Really tough stuff; my best friend is going through this with his wife too. Hers is tied strongly to hormones, every month for about a week she goes off the chart and tells him how much she hates him and the wedding was the worst day of her life. The only thing helping him to get through is that he pretty much knows the cause and knows it's not true and not really her and that it will be over after a little bit. But, it's getting worse over time.

    Pray. If what's coming out of you when these things hit isn't love, you've got to rebuke it in yourself even if it feels justified. Medication is good; bring the Father, Son and Holy Spirit too, along with the army, the navy and the air force.
     
  4. devin553344

    devin553344 Enlighten our lives dear Lord

    +1,082
    United States
    Christian
    Single
    US-Republican
    I had the same problem I have bipolar schizo-effective disorder. I would attack my wife verbally for no reason. I have fits of frustration that leads to anger. I'm on Rexulti now, which is the new Abilify. You could give that a try if your doctor is willing to prescribe it to you. It's more of a mood calming drug.
     
  5. timothyu

    timothyu Well-Known Member

    +1,021
    Canada
    Non-Denom
    Private
    Been there with a wife who suffered for many years. My outlook was that I may have been at the brunt of the outbursts, but she was the one who was the victim of the illness, not me.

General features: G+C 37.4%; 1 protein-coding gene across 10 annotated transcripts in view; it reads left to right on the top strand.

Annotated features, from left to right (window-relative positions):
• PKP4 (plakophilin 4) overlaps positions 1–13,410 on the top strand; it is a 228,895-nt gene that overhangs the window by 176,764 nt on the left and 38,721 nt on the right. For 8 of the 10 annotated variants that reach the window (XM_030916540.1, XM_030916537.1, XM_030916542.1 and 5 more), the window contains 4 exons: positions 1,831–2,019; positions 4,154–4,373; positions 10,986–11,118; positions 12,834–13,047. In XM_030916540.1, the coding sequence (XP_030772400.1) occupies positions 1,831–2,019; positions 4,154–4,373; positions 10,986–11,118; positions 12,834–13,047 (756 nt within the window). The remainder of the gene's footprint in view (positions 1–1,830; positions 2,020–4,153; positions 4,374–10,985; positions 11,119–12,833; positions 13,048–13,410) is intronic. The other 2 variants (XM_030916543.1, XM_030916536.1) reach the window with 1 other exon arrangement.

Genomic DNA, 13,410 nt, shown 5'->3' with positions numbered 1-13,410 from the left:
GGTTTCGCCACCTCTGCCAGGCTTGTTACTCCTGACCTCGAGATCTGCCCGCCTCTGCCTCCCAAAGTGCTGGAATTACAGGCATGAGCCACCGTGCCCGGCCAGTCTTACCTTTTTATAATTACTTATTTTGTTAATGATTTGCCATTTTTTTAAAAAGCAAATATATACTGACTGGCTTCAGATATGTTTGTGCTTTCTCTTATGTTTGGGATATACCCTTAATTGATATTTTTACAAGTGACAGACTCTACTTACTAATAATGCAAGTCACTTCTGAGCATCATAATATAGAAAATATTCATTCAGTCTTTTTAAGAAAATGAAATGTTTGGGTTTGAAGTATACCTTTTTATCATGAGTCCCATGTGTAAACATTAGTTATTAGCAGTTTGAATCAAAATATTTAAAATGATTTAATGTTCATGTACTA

As for the lithium, it always was reliable but the problem was it was inexpensive. This to the industry was a setback. When the psychiatrist started meddling with the medications and dropped lithium on the advice of pharmaceutical sales people, things went downhill fast. Personal experience, not intended as a general statement. The right 'cocktail' makes all the difference. For her lithium, the old standard, in the right combination with newer meds worked wonders.
     
  6. Open Heart

    Open Heart Well-Known Member

    +4,319
    United States
    Seeker
    Celibate
    Hi, sophian.

    First off, I am soooo very sorry to hear about your pain, and the terrible troubles your family is going through. I hope this can be fixed before something serious happens.

    Please know that I am not a psychologist or psychiatrist, so I can't diagnose you. I am bipolar II and have spent my whole life in counseling and getting my meds adjusted. At present I am completely stabilized, God be praised, but it has been a long road to get to this place. I have a long trail of broken friendships and lost jobs behind me.

    My first thought that you may have an axis two diagnosis as well as the bipolar. Perhaps you can ask your psychiatrist about this. The reason I'm wondering is that usually bipolar mood swings go up and down over long periods of time, but short ups and downs like the ones you are describing can be due to other psychological issues. I'm not saying you are Borderline Personality Disorder, but just to use it as an example, they are the classic "I hate you -- don't leave me" type.